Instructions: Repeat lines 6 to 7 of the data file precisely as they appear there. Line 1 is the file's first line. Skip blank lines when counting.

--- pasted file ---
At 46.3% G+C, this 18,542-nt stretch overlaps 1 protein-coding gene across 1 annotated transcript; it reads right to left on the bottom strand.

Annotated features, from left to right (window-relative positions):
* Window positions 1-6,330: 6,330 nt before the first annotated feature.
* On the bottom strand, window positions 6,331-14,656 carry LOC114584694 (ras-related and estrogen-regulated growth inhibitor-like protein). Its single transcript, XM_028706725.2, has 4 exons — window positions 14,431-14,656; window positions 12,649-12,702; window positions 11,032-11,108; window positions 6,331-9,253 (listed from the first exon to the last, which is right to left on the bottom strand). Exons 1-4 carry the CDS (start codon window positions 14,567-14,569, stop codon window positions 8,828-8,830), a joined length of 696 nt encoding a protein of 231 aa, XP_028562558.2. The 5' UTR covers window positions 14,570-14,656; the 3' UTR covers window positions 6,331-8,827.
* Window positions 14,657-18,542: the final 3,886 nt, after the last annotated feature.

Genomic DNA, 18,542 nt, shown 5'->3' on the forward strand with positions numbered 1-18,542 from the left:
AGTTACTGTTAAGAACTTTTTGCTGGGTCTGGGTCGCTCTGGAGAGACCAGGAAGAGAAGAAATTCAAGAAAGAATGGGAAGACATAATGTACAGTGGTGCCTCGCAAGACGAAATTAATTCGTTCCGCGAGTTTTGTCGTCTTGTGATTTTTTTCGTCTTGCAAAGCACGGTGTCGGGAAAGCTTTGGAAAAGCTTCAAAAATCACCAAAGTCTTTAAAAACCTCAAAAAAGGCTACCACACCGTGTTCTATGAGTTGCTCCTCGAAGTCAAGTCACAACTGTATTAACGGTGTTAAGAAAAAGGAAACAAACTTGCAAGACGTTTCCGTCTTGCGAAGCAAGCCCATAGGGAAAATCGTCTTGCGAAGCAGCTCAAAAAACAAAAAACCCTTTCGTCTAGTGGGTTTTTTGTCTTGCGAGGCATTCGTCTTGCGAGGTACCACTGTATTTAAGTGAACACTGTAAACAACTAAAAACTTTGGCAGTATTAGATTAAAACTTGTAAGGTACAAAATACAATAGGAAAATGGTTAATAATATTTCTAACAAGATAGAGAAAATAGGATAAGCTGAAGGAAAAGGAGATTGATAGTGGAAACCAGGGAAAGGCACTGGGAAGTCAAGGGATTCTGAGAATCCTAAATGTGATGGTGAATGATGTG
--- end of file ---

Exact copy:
Genomic DNA, 18,542 nt, shown 5'->3' on the forward strand with positions numbered 1-18,542 from the left:
AGTTACTGTTAAGAACTTTTTGCTGGGTCTGGGTCGCTCTGGAGAGACCAGGAAGAGAAGAAATTCAAGAAAGAATGGGAAGACATAATGTACAGTGGTGCCTCGCAAGACGAAATTAATTCGTTCCGCGAGTTTTGTCGTCTTGTGATTTTTTTCGTCTTGCAAAGCACGGTGTCGGGAAAGCTTTGGAAAAGCTTCAAAAATCACCAAAGTCTTTAAAAACCTCAAAAAAGGCTACCACACCGTGTTCTATGAGTTGCTCCTCGAAGTCAAGTCACAACTGTATTAACGGTGTTAAGAAAAAGGAAACAAACTTGCAAGACGTTTCCGTCTTGCGAAGCAAGCCCATAGGGAAAATCGTCTTGCGAAGCAGCTCAAAAAACAAAAAACCCTTTCGTCTAGTGGGTTTTTTGTCTTGCGAGGCATTCGTCTTGCGAGGTACCACTGTATTTAAGTGAACACTGTAAACAACTAAAAACTTTGGCAGTATTAGATTAAAACTTGTAAGGTACAAAATACAATAGGAAAATGGTTAATAATATTTCTAACAAGATAGAGAAAATAGGATAAGCTGAAGGAAAAGGAGATTGATAGTGGAAACCAGGGAAAGGCACTGGGAAGTCAAGGGATTCTGAGAATCCTAAATGTGATGGTGAATGATGTG